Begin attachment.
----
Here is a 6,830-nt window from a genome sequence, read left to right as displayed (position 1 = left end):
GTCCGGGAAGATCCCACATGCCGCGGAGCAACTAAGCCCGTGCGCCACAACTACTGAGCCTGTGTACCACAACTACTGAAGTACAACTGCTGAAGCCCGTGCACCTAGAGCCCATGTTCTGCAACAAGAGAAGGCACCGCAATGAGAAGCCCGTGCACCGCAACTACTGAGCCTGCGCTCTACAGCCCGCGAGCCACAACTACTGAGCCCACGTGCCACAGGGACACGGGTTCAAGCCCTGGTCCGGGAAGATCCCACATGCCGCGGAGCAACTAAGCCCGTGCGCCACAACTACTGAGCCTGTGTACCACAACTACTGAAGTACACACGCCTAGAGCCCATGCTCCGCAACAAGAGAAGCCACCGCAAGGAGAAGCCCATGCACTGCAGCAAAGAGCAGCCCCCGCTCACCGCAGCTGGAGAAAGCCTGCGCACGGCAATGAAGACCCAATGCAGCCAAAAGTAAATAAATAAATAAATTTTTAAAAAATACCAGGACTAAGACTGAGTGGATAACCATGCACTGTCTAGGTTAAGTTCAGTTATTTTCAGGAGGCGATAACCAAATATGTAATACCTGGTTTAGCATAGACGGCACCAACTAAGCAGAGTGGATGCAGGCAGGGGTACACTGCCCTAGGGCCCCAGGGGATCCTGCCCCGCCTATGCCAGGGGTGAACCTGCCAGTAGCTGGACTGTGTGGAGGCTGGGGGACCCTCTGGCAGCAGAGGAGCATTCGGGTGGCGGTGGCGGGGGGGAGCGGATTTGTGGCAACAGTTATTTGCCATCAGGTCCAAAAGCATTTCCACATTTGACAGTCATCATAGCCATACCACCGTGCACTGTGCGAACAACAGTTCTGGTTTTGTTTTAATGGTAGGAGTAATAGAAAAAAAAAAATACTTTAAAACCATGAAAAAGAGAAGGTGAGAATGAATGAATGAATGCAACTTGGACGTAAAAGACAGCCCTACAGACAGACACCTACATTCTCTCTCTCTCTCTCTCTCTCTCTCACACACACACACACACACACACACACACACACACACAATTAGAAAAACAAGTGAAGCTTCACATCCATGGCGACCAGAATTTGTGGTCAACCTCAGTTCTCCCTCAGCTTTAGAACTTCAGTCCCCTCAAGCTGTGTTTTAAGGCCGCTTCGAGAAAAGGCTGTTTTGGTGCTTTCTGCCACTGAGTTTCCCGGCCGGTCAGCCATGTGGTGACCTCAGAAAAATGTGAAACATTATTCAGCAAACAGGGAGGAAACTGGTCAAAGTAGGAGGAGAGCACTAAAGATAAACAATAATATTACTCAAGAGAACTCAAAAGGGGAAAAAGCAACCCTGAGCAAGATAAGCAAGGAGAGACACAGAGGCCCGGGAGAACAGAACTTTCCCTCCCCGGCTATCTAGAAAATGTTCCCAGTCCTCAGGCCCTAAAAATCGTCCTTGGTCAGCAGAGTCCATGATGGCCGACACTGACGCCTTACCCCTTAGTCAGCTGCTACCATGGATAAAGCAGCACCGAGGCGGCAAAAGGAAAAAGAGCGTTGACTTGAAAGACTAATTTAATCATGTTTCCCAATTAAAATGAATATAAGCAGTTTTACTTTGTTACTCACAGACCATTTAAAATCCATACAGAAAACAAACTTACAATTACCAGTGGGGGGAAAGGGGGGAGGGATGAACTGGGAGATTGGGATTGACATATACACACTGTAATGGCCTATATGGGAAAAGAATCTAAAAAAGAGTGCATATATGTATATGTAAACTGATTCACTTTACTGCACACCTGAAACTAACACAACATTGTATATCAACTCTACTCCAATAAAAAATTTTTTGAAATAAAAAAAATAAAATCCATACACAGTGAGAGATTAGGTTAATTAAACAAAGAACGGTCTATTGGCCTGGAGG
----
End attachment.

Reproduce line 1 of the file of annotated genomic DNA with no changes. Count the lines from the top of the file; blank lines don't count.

Here is a 6,830-nt window from a genome sequence, read left to right as displayed (position 1 = left end):